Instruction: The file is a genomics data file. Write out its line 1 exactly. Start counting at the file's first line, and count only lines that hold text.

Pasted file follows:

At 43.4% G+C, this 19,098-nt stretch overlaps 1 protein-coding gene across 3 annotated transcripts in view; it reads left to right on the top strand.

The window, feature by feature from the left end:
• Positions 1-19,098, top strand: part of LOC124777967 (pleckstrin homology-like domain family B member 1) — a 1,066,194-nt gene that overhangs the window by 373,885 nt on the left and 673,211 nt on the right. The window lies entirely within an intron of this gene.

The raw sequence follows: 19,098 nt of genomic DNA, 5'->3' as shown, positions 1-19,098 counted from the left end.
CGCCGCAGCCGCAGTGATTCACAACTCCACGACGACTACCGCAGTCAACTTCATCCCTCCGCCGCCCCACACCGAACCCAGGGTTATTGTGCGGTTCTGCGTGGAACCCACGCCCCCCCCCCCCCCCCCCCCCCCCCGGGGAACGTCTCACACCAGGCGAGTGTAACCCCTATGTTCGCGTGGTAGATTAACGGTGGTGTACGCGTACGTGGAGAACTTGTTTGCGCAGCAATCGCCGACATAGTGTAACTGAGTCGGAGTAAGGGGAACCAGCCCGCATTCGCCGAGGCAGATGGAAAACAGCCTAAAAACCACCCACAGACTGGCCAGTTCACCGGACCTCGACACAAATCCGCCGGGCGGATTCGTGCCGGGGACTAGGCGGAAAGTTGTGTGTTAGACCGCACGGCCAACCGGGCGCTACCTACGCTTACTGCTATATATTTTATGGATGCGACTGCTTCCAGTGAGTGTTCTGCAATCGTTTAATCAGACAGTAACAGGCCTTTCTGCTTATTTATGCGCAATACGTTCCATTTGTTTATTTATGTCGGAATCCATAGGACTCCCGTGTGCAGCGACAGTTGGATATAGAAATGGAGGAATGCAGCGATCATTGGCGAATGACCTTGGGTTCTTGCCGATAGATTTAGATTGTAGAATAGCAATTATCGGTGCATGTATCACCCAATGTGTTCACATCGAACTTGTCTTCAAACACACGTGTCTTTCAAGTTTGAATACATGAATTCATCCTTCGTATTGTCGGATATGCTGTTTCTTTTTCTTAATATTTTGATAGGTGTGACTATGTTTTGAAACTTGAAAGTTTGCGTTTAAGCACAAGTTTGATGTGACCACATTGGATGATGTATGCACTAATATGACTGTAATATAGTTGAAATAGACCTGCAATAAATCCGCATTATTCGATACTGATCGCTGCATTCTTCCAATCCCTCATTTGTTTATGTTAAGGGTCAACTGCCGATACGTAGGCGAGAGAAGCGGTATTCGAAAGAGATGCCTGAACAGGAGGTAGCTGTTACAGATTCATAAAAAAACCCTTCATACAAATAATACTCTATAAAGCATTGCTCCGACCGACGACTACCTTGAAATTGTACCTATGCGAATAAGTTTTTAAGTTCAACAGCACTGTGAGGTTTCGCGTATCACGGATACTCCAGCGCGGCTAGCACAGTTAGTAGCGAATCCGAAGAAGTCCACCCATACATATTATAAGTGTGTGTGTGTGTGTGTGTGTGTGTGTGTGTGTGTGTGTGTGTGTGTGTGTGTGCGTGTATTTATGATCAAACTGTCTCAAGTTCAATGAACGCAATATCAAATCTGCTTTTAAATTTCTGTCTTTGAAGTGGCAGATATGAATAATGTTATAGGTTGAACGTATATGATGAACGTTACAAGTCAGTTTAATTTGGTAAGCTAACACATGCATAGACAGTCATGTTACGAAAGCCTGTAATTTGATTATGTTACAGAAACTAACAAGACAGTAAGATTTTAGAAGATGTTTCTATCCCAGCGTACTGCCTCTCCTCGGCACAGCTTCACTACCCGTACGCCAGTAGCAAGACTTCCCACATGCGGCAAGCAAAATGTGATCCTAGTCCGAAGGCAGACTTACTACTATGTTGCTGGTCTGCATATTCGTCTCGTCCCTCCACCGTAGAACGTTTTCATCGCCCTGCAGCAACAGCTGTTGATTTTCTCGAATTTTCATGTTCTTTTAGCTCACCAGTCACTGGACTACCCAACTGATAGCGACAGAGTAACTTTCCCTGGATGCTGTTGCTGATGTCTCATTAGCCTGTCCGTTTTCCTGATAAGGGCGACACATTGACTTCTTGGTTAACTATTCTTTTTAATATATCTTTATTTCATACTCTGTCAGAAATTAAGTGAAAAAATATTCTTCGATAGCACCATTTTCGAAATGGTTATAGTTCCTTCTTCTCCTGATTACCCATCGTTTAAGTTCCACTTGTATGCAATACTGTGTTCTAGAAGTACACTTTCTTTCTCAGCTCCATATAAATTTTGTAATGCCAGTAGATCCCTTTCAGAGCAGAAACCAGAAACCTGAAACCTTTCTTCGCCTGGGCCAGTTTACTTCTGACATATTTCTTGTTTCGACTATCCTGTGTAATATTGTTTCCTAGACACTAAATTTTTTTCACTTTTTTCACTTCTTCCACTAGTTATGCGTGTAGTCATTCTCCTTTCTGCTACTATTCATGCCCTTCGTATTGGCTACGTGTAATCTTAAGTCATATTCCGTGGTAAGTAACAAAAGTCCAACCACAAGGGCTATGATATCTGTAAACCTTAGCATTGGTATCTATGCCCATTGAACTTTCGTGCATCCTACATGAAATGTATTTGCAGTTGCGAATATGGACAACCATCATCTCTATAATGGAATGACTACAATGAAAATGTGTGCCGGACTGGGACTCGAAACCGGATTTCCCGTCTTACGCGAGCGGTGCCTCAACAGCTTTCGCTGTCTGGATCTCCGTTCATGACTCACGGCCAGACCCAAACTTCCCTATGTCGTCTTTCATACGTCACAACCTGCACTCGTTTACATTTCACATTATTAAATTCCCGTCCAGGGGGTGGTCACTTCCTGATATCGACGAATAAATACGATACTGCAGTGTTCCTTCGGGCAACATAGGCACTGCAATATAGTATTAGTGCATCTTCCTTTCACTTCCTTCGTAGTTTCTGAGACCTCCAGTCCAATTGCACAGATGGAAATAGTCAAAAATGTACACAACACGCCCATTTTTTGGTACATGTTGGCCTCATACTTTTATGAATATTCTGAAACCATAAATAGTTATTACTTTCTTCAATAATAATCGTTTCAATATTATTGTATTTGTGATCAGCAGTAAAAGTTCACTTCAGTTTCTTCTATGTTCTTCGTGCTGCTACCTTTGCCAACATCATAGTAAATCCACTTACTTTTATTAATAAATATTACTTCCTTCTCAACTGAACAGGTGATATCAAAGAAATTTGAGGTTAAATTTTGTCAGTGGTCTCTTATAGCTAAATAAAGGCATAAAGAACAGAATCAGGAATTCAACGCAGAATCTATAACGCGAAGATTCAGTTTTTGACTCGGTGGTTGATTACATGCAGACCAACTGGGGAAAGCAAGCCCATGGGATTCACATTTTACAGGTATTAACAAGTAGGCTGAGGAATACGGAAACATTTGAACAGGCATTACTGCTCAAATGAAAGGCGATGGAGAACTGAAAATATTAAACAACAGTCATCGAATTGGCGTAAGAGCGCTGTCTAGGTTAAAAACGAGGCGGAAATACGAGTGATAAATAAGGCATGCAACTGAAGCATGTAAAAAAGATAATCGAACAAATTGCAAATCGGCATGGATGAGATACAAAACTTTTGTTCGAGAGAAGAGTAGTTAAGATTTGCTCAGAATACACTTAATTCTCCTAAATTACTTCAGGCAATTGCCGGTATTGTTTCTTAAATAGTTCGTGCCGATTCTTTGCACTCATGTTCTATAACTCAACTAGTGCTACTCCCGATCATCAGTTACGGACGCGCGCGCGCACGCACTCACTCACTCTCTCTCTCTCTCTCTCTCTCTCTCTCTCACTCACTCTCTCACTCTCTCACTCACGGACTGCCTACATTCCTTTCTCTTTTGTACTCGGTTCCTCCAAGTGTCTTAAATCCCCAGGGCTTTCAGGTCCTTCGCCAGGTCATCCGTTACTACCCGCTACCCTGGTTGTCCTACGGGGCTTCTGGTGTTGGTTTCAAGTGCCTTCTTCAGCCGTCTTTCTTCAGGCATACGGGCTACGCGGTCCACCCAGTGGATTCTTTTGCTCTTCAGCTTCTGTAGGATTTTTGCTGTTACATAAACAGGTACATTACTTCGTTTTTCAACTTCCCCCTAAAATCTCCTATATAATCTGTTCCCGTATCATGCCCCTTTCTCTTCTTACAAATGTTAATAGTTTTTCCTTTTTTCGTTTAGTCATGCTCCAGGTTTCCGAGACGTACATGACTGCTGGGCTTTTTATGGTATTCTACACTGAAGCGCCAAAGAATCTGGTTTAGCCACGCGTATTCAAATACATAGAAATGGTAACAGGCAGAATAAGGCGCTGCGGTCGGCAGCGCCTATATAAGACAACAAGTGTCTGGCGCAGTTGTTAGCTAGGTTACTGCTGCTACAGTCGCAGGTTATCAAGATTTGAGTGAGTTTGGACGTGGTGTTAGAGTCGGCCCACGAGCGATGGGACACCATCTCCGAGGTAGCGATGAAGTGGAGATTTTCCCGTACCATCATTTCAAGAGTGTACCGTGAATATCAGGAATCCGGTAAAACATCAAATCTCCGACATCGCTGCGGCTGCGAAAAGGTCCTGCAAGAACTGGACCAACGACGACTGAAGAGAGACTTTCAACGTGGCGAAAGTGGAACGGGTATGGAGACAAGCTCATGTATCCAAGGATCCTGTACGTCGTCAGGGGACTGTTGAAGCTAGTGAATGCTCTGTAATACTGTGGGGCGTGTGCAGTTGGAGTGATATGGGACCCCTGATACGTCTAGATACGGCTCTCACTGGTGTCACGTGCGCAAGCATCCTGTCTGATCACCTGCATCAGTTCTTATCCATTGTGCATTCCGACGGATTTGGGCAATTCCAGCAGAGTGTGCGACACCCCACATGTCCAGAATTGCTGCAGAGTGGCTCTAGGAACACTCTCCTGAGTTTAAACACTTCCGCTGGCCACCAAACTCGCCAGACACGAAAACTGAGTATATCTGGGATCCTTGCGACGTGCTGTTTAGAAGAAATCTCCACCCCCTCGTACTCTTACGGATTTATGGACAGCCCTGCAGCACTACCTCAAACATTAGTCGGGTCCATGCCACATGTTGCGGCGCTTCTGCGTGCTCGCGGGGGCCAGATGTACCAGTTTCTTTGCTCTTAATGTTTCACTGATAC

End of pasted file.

At 43.4% G+C, this 19,098-nt stretch overlaps 1 protein-coding gene across 3 annotated transcripts in view; it reads left to right on the top strand.